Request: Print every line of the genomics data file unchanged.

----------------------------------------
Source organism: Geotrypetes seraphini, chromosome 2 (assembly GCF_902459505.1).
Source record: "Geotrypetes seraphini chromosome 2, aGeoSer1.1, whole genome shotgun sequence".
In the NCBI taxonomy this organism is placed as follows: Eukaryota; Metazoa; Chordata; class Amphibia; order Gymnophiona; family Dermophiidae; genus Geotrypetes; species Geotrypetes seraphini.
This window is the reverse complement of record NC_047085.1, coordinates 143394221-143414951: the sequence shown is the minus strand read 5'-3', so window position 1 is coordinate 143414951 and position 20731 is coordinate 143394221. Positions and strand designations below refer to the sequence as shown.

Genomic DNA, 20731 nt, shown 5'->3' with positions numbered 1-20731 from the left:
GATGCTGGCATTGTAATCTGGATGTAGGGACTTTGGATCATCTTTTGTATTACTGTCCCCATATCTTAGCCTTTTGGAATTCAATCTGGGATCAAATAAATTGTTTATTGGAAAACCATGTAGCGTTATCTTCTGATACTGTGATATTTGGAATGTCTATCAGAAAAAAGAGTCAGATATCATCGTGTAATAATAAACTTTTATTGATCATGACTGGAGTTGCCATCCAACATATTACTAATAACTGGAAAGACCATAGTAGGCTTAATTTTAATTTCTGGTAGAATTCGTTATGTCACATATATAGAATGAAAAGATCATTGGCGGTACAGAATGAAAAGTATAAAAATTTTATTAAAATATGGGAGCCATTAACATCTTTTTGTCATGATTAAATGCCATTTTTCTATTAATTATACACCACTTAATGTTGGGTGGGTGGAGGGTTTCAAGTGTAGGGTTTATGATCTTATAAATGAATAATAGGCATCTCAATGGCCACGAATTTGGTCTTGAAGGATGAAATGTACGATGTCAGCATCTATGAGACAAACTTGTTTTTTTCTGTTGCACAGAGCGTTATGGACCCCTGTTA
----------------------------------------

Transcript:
Source organism: Geotrypetes seraphini, chromosome 2 (assembly GCF_902459505.1).
Source record: "Geotrypetes seraphini chromosome 2, aGeoSer1.1, whole genome shotgun sequence".
In the NCBI taxonomy this organism is placed as follows: Eukaryota; Metazoa; Chordata; class Amphibia; order Gymnophiona; family Dermophiidae; genus Geotrypetes; species Geotrypetes seraphini.
This window is the reverse complement of record NC_047085.1, coordinates 143394221-143414951: the sequence shown is the minus strand read 5'-3', so window position 1 is coordinate 143414951 and position 20731 is coordinate 143394221. Positions and strand designations below refer to the sequence as shown.

Genomic DNA, 20731 nt, shown 5'->3' with positions numbered 1-20731 from the left:
GATGCTGGCATTGTAATCTGGATGTAGGGACTTTGGATCATCTTTTGTATTACTGTCCCCATATCTTAGCCTTTTGGAATTCAATCTGGGATCAAATAAATTGTTTATTGGAAAACCATGTAGCGTTATCTTCTGATACTGTGATATTTGGAATGTCTATCAGAAAAAAGAGTCAGATATCATCGTGTAATAATAAACTTTTATTGATCATGACTGGAGTTGCCATCCAACATATTACTAATAACTGGAAAGACCATAGTAGGCTTAATTTTAATTTCTGGTAGAATTCGTTATGTCACATATATAGAATGAAAAGATCATTGGCGGTACAGAATGAAAAGTATAAAAATTTTATTAAAATATGGGAGCCATTAACATCTTTTTGTCATGATTAAATGCCATTTTTCTATTAATTATACACCACTTAATGTTGGGTGGGTGGAGGGTTTCAAGTGTAGGGTTTATGATCTTATAAATGAATAATAGGCATCTCAATGGCCACGAATTTGGTCTTGAAGGATGAAATGTACGATGTCAGCATCTATGAGACAAACTTGTTTTTTTCTGTTGCACAGAGCGTTATGGACCCCTGTTA